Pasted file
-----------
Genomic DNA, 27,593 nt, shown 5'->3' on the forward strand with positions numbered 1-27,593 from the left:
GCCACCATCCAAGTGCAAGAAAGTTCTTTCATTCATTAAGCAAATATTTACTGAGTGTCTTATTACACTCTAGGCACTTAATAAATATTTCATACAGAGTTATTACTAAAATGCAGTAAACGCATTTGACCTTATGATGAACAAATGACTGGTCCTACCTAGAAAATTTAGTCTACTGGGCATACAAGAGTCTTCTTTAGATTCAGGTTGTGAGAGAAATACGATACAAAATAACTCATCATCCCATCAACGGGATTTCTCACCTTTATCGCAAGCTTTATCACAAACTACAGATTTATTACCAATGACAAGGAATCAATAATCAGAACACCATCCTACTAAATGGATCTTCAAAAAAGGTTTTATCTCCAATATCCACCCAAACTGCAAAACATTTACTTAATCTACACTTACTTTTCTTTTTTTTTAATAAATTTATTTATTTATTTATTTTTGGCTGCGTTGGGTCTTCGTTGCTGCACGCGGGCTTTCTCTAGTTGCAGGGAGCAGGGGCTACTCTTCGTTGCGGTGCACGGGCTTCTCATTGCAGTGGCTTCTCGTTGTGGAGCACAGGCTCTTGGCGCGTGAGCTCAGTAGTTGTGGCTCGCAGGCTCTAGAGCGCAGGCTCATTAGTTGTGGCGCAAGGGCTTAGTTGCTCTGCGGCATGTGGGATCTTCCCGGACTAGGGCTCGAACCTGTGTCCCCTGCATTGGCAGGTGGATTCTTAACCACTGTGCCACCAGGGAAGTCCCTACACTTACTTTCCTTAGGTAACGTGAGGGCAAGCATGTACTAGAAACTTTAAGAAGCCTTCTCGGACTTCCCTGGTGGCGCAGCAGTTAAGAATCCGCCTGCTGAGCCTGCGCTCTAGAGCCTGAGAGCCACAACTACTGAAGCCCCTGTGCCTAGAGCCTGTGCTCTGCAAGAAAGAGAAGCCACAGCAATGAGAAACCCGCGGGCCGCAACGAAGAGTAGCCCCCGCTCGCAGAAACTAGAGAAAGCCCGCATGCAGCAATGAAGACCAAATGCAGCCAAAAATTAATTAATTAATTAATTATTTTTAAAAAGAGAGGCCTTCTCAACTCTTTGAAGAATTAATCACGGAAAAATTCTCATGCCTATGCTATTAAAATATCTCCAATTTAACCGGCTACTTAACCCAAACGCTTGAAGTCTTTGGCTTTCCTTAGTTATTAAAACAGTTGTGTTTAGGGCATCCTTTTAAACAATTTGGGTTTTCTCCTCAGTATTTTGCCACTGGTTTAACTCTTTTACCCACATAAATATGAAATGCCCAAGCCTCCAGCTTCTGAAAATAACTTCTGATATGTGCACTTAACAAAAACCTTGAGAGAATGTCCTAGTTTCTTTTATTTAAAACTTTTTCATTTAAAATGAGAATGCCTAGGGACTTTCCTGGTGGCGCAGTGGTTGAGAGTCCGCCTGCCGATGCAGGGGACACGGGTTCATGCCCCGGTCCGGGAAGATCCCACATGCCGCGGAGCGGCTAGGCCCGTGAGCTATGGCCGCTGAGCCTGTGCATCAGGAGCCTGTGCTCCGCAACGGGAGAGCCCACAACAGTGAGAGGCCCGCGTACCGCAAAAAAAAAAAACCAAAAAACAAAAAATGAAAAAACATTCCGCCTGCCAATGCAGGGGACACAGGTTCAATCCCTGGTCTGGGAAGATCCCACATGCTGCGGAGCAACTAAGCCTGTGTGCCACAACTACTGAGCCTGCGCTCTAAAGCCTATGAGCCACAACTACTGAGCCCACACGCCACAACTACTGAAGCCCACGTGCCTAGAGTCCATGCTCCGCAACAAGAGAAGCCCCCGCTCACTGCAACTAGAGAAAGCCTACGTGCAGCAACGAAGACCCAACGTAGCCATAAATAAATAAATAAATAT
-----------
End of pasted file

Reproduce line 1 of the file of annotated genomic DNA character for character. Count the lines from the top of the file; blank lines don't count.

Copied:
Genomic DNA, 27,593 nt, shown 5'->3' on the forward strand with positions numbered 1-27,593 from the left: